"Her one chance at escape might involve a piteous fishmonger named Patsy (a potent turn by Kevin Clarke)"

Karen D'Souza SJ Mercury News


"Soon he is transformed into Roller Doyle [sic], a rocker from her nearly hallucinogenic memory who seductively grinds his hips like a reincarnation of Elvis Presley as he performs atop the sisters' dining room table."

George Heymont, Huffington Post


Clarke has all kinds of edgy charisma as Max plays on the swings — the mood swings, naturally, it’s a park — and takes stock of his life and all the things about it he hasn’t paid attention to since he was a child.” 

Chad Jones, Theatredogs


Kevin Clarke gives a charismatic performance as a marginal neurotic who can’t believe his fate.”

Richard Connema, For All Events


“I was particularly impressed by the physical comedy of Kevin Clarke’s Max.”

George Heymont, My Cultural Landscape

“...and bank-owning breadwinner Max (an equally dynamic Kevin Clarke, outwardly suave yet reveling in Ubu-esque paroxysms of infantile yearning).”

Robert Avila, SF Bay Guardian


“Amy and Max (a buttoned-down, entitled and borderline shell-shocked Kevin Clarke) — each intriguingly uneasy in her or his own skin — have a fraught history as colleagues and rivals.”

Robert Hurwitt, SF Chronicle


“Kevin Clarke nearly steals the show as a buffoonish doctor.” 

George Heymont, Huffington Post 


“…and the Doctor (a maniacally cheerful deviant in Clarke’s finely sculpted performance)”

Robert Avila, San Francisco Bay Guardian


“Kevin Clarke is delightfully bizarro. He has the menacing manner of a mad scientist, with a shock of Albert Einstein hair. Clarke’s edgy unpredictability makes the doctor both menacing and hysterical.

Erika Milvy, KQED Arts


“Kevin Clarke is an entertainingly daffy mad scientist as the doctor, quizzing Woyzeck about his diet and raving about how he could—dare I say it?—rule the world with his medical experiments, barking the magnificently bouncy “God’s Away on Business” at our hero through a megaphone.”

Sam Hurwitt,

“Woyzeck...picks up a few extra pennies as the subject of medical experiments for a ruthless doctor (an intense Kevin Clarke).”

Karen D'Souza, SJ Mercury News


“[Joe] Estlack stops the show ... as does Kevin Clarke’s wild-eyed Doctor, warbling "bacteria" on "God's Away on Business.”

Robert Hurwitt, SF Chronicle


“Kevin Clarke gives a comically intense performance as the 
eccentric tweedledum-tweedledee doctor with a fantastic skew-whiff head of hair.”

Richard Connema, Talkin' Broadway


“...that memory is trumped by Kevin Clarke’s unsettling, urgent whispers of ‘bacteeeria’. In his role as the sadistic army doctor who subjects Woyzeck to medical experiments, Clarke shines.


“...the cast member who continually held my attention was Kevin Clarke (who doubled as Judge Darling and the ghost of Oscar Wilde).”

George Heymont, Huffington Post


“Clarke makes a huge leap of character in transformation from the stern judge who presides over the libel case to the weary ghost of Wilde, presumably in his depressed and alcoholic final years."

Leo Stutzkin, Huffington Post


“Clarke does a masterful double turn as Wilde and Judge Darling.”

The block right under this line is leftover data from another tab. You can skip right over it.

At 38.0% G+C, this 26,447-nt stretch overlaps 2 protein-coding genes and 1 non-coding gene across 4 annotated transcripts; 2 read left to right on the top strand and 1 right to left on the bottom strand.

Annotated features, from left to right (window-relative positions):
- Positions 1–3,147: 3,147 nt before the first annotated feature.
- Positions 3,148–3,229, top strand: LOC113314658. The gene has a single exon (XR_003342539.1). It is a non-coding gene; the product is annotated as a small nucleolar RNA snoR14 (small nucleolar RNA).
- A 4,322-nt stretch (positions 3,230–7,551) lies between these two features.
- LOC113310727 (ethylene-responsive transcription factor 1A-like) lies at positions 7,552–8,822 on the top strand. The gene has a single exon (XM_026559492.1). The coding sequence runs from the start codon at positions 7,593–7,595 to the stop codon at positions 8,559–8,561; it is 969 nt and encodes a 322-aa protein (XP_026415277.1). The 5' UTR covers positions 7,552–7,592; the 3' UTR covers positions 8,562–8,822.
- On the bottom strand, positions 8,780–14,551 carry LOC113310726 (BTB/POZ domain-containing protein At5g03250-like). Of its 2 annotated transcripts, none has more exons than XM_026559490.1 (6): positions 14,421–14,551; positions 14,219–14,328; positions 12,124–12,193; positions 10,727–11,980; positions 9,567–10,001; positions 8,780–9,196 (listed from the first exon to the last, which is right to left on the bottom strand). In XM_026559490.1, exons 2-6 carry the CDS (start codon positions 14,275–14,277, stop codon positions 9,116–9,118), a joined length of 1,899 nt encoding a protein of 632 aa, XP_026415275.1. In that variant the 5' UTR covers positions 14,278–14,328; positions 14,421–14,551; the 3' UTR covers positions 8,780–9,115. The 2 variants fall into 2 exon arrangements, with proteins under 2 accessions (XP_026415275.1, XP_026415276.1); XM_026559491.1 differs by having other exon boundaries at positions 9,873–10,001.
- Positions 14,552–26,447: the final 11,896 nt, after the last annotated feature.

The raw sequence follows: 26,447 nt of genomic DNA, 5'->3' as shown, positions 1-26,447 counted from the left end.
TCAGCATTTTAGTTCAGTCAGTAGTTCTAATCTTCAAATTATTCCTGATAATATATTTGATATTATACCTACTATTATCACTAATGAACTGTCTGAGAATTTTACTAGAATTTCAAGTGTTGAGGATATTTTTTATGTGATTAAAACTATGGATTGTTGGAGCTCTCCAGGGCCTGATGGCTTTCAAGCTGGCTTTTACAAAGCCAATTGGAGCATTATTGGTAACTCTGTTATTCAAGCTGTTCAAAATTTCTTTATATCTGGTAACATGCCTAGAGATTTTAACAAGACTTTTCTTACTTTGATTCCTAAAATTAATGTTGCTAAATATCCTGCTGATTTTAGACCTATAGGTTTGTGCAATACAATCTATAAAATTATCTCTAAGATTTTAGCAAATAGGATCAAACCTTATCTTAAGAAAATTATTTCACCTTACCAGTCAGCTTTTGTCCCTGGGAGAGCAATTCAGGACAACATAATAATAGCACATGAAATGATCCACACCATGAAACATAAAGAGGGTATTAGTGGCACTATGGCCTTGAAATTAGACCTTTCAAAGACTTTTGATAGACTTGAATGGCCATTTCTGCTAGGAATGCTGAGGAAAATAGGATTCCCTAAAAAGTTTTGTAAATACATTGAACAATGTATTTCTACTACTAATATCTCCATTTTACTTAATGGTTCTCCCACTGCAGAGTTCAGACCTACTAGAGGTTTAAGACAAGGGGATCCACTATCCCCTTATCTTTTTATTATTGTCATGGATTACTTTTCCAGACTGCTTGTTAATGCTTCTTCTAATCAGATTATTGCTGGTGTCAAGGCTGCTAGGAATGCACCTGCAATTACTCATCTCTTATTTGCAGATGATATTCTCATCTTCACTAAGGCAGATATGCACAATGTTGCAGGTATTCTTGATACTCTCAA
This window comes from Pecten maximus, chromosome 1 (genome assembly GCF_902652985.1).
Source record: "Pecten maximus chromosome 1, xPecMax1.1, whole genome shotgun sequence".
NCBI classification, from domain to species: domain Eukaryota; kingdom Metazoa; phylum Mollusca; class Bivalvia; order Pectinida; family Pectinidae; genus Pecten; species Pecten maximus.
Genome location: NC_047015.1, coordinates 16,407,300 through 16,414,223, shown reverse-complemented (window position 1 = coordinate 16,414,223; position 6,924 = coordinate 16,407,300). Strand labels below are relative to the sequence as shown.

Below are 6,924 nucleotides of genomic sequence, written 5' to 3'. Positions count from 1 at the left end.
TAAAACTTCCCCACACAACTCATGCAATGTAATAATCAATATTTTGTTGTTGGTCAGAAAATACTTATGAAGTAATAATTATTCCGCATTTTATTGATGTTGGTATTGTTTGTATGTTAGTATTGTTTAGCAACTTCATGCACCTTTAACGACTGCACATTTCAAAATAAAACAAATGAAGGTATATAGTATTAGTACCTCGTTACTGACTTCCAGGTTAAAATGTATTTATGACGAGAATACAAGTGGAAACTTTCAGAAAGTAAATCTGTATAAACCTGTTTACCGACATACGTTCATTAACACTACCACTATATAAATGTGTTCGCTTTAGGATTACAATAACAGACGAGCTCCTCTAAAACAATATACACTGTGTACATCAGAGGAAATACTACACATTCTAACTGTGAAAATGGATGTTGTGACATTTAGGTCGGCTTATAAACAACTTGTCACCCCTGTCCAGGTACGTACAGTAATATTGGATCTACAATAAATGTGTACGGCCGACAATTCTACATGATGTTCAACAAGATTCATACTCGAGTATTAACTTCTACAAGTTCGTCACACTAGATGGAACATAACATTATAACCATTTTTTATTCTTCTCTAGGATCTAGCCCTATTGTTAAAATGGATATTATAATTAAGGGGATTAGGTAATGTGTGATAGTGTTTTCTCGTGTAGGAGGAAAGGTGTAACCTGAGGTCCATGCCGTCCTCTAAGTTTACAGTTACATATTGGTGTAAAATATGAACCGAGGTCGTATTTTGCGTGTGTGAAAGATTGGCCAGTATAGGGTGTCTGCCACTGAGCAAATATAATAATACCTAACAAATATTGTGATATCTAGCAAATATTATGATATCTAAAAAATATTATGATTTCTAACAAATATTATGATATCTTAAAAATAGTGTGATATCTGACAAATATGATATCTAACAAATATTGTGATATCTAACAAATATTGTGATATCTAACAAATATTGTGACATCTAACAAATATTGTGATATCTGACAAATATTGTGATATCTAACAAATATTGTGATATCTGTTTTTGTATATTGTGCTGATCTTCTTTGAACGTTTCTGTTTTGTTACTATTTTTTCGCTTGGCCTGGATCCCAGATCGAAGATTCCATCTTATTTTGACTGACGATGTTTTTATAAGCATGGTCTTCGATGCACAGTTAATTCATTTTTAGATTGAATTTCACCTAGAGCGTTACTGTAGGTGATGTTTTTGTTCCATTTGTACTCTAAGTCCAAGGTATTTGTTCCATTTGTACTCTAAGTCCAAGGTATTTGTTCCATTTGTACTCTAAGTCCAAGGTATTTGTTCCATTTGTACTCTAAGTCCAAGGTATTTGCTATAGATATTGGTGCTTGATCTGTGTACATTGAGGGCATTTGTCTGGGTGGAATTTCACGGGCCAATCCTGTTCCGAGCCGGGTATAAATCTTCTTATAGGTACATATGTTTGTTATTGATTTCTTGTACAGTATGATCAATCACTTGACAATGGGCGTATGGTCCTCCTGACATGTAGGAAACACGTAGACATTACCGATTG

Georgia Rowe, SF Examiner


“Kevin Clarke is darling as Justice Darling, the delightfully high-spirited judge hearing the trial…He also makes a melancholy but still poised and terribly witty Oscar Wilde, long past the end of his rope.”

Sam Hurwitt,


“[Clarke’s] performance as Oscar Wilde in the last scene is exquisite.

Richard Connema, Talkin' Broadway


Particular mention should go to Kevin Clarke whose channeling of Life of Brian-era Michael Palin was a much needed light point and whose pathos-driven, late-era Wilde was a well-balanced focal point for the audience’s sympathies.”

Thoman Coughlan, Daily Californian


“...towards the play’s end, I couldn’t get enough of Kevin Clarke as an aged Oscar Wilde in conversation with the defeated Maud Allen."

Geneva Anderson, ART Hound


“The courtroom scenes are the most effective and the most humorous because Judge Darling is not in control of his courtroom. Ensemble member Kevin Clarke plays this part as an inept victim. He also plays Oscar Wilde with smooth aplomb.

Albert Goodywn, For All Events


“Kevin Clarke inarguably nails the hypocrisy of the times as the florid-faced, effeminate Judge Darling, but then has some mesmerizing moments as a frail, aging Oscar Wilde.”

Stacy Trevenon,

“...even Oscar Wilde himself (an achingly affecting Kevin Clarke), in his broken but still prolix post-sodomy trial, post-labor camp days.”

Lily Janiak, SF Weekly


“I’m going to be contrarian and vote for “Salomania,” which had two of the most potent scenes of the year: a mesmerizing dialogue between a war widow and a soldier...and Kevin Clarke’s poignant turn as an aged Oscar Wilde.”

Best of 2012: Theater, The Conical Glass


“Kevin Clarke steals more than one scene with his fey depiction of a Judge in the Old Bailey.”

Kedar Adour, Theatre World Internet Magazine


“I was moved by the beauty in which Kevin Clarke transitions from Judge Darling to Soldier to Oscar Wilde in a span of two minutes. Each change seemed to have its own ‘quirks’ but it wasn’t until he became Wilde that the biggest one hit...He slowly combed his hair back...he reached out his hand to the chair he was once sitting on. It was trembling...As he slowly lifted the seat of the chair and took out a white jacket, Clarke began to hunch over slightly and with shaking hands placed his hat on with an artistic tilt. Next, he slowly made his way to the table upon which sat a lone wine glass and bottle. His shuffling feet were the only noise as the audience sat spellbound.”


“Clarke milks all his lines for prurience and comic effect.”

Rachel Swan, East Bay Express